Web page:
Field development stages
Each oil field is unique and requires an individual approach. Every oil field developer knows this truth.
At the same time, each oil field goes through a certain life cycle consisting of several characteristic stages. For example, at the stage of development an oil field passes through certain stages, which are called as follows: stages of field development.
The stages of oil field development are most clearly seen in the oil production chart (Figure 1). There are 4 stages of oil field development:
Stage I – stage of intensive oil field development
Stage II – peak production level
Stage III – stage of oil production decline
Stage IV – late (final) stage of development
Stage I is characterized by intensive drilling of the field. At this stage the main project well stock is put into operation and the development system provided for by the project is organized. Stage I is characterized by growth of oil production. As a rule oil is produced practically without water, though slight watering of well production is possible.
Stage II is the stage of keeping the achieved maximum annual level of oil production. At this stage remaining wells of the main fund and a considerable part of reserve wells are drilled and put into operation. In order to keep the oil production at the maximum level they perform a set of geological and technological measures on regulating the development process. This stage is not very long – about 4-5 years.
Stage III is the stage of oil production decline due to extraction of bigger part of reserves; at this stage in order to slow down production decline the impact system is further developed by means of development of additional wells for water injection, by continuing drilling of reserve wells, isolation jobs in wells, accelerated extraction of water from watered wells, other measures for management of development process. At this stage, more efficient geological and technical measures are implemented, taking into account the extensive study and detailed studies.
Stage IV completes the development period: further decline of oil production at a low rate of development; this stage is characterized by the same types of development control activities as the previous stages.
The first three stages make up the main development period. During this period 80-90% of the field’s recoverable oil reserves are withdrawn. The fourth stage is called the final period.
The duration of each stage and the volume of oil production are determined by the project documentation for field development.
Life cycle of oil field
In a broader perspective, in addition to the four stages of development, several more stages can be distinguished.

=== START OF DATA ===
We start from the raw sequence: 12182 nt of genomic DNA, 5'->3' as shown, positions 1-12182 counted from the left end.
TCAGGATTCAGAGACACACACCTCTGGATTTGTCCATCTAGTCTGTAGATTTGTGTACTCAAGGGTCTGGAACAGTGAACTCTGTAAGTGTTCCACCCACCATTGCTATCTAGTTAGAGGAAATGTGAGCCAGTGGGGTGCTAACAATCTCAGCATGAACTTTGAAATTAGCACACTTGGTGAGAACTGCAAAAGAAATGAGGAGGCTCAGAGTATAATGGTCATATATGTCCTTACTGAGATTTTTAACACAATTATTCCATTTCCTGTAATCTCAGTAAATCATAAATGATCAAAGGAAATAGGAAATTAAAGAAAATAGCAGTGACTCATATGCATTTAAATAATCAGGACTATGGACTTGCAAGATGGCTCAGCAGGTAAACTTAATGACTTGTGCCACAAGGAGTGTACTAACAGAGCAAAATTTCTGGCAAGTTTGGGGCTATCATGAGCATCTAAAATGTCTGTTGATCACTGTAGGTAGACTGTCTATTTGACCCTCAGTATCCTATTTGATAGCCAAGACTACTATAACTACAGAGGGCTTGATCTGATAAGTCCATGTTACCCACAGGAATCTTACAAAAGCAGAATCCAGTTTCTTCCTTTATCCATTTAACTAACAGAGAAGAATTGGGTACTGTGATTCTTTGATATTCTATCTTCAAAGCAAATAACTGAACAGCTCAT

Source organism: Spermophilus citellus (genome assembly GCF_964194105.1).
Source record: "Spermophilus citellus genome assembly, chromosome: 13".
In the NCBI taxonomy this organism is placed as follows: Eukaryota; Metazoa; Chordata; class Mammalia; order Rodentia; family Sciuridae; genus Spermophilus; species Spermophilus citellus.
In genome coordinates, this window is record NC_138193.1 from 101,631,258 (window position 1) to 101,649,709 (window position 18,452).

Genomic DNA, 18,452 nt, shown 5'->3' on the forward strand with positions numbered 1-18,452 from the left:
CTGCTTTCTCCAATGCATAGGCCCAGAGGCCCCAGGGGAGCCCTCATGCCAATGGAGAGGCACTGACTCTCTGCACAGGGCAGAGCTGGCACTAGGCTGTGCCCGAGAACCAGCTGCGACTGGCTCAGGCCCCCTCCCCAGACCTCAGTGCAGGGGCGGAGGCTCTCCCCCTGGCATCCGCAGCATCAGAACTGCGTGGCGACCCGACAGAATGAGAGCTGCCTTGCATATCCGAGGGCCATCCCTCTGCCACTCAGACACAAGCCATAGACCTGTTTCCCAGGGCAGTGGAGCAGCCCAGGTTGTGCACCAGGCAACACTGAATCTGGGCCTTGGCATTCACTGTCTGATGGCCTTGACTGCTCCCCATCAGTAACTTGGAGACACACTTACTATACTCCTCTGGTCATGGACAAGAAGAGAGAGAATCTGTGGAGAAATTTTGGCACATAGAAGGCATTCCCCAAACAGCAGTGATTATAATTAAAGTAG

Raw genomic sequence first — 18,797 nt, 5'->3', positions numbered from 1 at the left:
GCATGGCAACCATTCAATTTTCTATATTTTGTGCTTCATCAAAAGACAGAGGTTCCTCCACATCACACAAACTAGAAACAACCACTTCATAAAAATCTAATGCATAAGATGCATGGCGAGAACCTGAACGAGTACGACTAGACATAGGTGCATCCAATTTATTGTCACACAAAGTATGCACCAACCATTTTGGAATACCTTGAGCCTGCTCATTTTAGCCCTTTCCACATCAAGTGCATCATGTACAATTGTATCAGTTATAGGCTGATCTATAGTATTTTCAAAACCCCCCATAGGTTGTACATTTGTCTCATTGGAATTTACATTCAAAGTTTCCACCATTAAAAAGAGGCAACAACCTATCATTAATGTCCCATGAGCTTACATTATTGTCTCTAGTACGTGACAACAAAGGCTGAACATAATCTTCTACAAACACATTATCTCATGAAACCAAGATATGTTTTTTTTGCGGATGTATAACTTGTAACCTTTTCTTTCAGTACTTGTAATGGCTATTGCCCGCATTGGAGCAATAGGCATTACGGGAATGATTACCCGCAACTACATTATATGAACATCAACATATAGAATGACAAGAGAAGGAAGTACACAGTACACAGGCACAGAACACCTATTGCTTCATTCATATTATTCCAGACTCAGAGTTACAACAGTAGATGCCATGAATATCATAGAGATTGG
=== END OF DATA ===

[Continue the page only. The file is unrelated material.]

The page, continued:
Before an oil field can be developed, it must be found. And not only find it, but also estimate its reserves and production potential. Only in case of presence of sufficient oil reserves and technological possibilities of their extraction the development of the field can begin. So, the search and exploration of oil field and evaluation of its potential can be separated into a separate stage. Let’s conditionally call this stage zero. At this stage we have no oil production, but we have the costs of various studies, drilling of reference, parametric, prospecting and exploratory wells.
One more important point not to forget is a set of operations to be performed after the field development is no longer profitable (due to reduction of oil production to the minimum level and/or reaching the limit of watering of well production). As oil reserves are extracted, oil production decreases and the watercut of the well production reaches its maximum values. Once further development of the field is no longer profitable, oil production is terminated, the wells are abandoned (or suspended), and the development license is returned to the appropriate government authorities. This stage is the final stage in the life cycle of an oil field.
Depending on the stage of their life cycle fields are divided into new (green fields) and mature (brown fields).
New fields include promising areas at the stage of prospecting and exploration, as well as fields at stages I or II of development. These fields require substantial capital investments if there is no or insufficient cash flow from oil production.
Mature fields are fields in stages III or IV of development. Such fields don’t require such significant capital investments as new fields. All the infrastructure has been built by that time and the development system has been realized. As a rule, mature fields generate a stable cash flow even taking into account costs to maintain oil production and expand infrastructure limitations.